So the classic app is still supported? Odd that ST took functionality out. I guess to make it easier for beginners. Is there any downside to classic, or do people run both?


(Barry) #12

Classic App is definitely still supported, and there’s no real end in sight unless SmartThings decides to abandon users with no alternative for the plethora of 3rd party add-ons and integrations (could happen, but we bet not).

Most of us “run both,” but find little reason to use the new one unless we need Samsung Control for Samsung Appliances (which isn’t as robust under the “old”). There’s just so much more that you can do with Old vs. New…


(Mark) #13

Their mobile app and the web-based IDE have made for a confusing mix of device control and hub administration.

The classic app is still supported, but at some point it will probably be deprecated entirely.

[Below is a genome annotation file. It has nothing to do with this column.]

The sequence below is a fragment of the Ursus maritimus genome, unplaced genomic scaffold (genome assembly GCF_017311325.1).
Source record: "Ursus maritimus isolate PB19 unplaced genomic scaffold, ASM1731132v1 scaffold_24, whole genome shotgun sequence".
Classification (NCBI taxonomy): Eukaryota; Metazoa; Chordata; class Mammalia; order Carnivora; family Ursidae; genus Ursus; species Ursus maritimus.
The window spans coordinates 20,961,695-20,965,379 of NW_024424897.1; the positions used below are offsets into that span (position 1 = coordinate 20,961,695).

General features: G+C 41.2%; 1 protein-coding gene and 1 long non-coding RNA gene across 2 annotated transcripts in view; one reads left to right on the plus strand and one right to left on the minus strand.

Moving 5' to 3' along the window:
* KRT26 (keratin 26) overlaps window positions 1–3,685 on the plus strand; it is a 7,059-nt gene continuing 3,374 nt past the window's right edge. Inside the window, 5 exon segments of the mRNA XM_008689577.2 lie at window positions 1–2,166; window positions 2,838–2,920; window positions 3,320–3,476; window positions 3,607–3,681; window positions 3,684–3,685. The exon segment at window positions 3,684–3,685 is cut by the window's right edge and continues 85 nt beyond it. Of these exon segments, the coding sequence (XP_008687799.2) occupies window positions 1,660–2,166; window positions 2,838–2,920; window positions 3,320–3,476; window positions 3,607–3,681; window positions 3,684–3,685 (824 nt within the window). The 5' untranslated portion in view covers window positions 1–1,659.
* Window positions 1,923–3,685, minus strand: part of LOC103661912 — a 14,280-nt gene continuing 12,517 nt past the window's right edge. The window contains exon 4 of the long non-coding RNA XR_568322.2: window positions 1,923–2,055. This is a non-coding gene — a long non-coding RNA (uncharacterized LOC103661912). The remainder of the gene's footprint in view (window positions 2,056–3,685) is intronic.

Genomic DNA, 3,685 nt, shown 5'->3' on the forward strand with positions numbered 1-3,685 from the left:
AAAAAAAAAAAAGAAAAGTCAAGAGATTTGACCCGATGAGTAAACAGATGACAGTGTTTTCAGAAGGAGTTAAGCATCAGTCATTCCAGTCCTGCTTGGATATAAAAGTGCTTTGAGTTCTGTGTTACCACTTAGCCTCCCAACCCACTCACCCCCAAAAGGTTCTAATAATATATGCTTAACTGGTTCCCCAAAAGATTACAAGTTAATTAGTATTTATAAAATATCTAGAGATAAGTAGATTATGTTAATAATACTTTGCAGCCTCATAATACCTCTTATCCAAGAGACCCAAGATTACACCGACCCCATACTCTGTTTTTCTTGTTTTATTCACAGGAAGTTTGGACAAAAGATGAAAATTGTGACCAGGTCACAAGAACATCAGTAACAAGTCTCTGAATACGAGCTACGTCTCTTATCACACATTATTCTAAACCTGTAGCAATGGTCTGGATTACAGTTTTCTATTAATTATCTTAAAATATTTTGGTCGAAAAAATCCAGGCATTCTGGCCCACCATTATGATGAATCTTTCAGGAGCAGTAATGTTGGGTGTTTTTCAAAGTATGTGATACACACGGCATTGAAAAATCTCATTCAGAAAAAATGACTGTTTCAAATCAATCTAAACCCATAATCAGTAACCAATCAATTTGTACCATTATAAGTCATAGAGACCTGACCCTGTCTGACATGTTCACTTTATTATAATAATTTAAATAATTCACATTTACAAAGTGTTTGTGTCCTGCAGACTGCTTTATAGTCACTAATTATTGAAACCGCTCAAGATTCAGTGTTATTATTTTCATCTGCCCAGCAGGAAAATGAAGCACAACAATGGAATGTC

No one knows for sure why they released the new app even though it essentially was unfinished. It may have been rushed so that other Samsung product lines could be folded into the same mobile app.


(Barry) #14

FWIW, I’ve pretty much decided never to buy any Samsung appliances, just so that I can avoid having to use the New app. :angry:


(jkp) #15

(Barry) #17

Sabre rattling.

The “new” platform won’t support most 3rd party device handlers, because they enable only a fixed set of attributes.

Want to know or control what stage your heat pump is running? Need to change your humidity setpoint based on outside temperature? Interested in getting weather data from your own Personal Weather Station instead of the homogenized/limited data available from Weather Underground (which no longer sends you your own PWS data, even if you request it). Interested in using Air Quality and Wind Direction to control your air intakes?

NONE of the above automations are possible in the New environment, and most won’t ever be because SmartThings has decided to significantly restrict the Name and Number of attributes a device can offer. If/when they DO kill off Classic, most of us “advanced users” will have no choice but to move to Hubitat - which by then is hopefully mature enough to handle the advanced add-ons that so many of us use.